Origins Available: English
The name Berde is of Anglo-Saxon
origin. It was name for a person who worked as a bird catcher or someone who had birdlike characteristics.
Early Origins of the Berde family
The surname Berde was first found in Cheshire
at Broxton, a village and civil parish where they held a family seat
from ancient times, long before the Norman Conquest
Early History of the Berde family
This web page shows only a small excerpt of our Berde research.Another 179 words (13 lines of text) covering the years 1543, 1623, 1608, 1663, 1558, 1540, 1623, 1652, 1704, 1669, 1674 and 1744 are included under the topic Early Berde History in all our PDF Extended History products and printed products wherever possible.
Berde Spelling Variations
in names were a common occurrence before English spelling was standardized a few hundred
years ago. In the Middle Ages, even the literate spelled their names differently as the English language incorporated elements of French, Latin, and other European languages. Many variations of the name Berde have been found, including Bird, Byrd, Byrde and others.
Early Notables of the Berde family (pre 1700)
Notables of this surname at this time include: Theophilus Bird, or Bourne, (1608-1663) English actor; John Bird (died 1558), who was an English Carmelite monk and bishop; William Byrd (1540-1623), English composer; William Byrd I (1652-1704)... Another 36 words (3 lines of text) are included under the topic Early Berde Notables in all our PDF Extended History products and printed products wherever possible.
Migration of the Berde family to Ireland
Some of the Berde family moved to Ireland
, but this topic is not covered in this excerpt.Another 153 words (11 lines of text) about their life in Ireland is included in all our PDF Extended History products and printed products wherever possible.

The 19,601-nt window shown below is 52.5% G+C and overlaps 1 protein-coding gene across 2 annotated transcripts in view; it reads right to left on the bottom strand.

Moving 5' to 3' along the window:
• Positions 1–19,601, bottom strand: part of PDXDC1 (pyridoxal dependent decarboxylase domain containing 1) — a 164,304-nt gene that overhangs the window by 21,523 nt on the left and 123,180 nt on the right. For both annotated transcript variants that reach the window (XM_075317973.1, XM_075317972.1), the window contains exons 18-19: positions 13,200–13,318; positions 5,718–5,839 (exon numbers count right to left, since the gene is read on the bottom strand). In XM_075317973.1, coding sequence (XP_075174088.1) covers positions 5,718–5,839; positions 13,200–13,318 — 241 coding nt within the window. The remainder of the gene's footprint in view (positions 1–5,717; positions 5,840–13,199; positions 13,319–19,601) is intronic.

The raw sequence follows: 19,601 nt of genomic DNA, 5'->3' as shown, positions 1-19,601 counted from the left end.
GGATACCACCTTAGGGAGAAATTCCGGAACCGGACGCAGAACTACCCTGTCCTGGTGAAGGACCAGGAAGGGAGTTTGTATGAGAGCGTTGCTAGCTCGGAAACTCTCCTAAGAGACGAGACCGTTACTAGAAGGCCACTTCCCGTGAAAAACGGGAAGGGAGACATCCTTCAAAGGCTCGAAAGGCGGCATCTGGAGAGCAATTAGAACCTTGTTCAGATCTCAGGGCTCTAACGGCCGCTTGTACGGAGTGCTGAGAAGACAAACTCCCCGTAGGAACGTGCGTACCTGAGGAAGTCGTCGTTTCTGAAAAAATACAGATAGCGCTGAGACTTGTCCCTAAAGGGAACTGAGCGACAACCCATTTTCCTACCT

Migration of the Berde family to the New World and Oceana
Families began migrating abroad in enormous numbers because of the political and religious discontent in England
. Often faced with persecution and starvation in England
, the possibilities of the New World attracted many English people. Although the ocean trips took many lives, those who did get to North America were instrumental in building the necessary groundwork for what would become powerful new nations. Among early immigrants of the Berde surname to cross the Atlantic and come to North America were:
Berde Settlers in United States in the 19th Century
- William Berde, who arrived in Virginia in 1887 CITATION[CLOSE]
Filby, P. William, Meyer, Mary K., Passenger and immigration lists index : a guide to published arrival records of about 500,000 passengers who came to the United States and Canada in the seventeenth, eighteenth, and nineteenth centuries. 1982-1985 Cumulated Supplements in Four Volumes Detroit, Mich. : Gale Research Co., 1985, Print (ISBN 0-8103-1795-8)
The Berde Motto
The motto was originally a war cry or slogan. Mottoes first began to be shown with arms in the 14th and 15th centuries, but were not in general use until the 17th century. Thus the oldest coats of arms generally do not include a motto. Mottoes seldom form part of the grant of arms: Under most heraldic authorities, a motto is an optional component of the coat of arms, and can be added to or changed at will; many families have chosen not to display a motto.
Motto: Cruce spes mea
Motto Translation: My hope is in the cross.